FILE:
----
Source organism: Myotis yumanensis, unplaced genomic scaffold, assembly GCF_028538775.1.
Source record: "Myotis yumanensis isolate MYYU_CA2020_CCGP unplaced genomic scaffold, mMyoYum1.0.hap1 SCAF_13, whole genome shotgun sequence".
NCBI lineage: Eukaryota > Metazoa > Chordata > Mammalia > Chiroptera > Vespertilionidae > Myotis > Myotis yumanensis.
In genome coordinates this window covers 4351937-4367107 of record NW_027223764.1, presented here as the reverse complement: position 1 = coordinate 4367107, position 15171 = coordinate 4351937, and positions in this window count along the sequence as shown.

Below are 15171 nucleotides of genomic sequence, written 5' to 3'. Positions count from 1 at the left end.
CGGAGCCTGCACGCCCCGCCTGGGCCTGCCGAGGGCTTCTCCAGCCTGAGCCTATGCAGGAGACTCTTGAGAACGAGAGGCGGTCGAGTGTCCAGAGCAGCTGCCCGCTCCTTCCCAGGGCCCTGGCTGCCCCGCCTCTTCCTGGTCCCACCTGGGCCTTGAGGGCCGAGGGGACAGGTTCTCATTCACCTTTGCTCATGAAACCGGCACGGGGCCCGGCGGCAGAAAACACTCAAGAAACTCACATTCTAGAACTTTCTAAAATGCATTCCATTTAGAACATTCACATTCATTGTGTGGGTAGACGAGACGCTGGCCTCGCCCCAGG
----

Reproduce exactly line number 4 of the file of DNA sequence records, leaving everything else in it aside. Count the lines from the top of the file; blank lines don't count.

In genome coordinates this window covers 4351937-4367107 of record NW_027223764.1, presented here as the reverse complement: position 1 = coordinate 4367107, position 15171 = coordinate 4351937, and positions in this window count along the sequence as shown.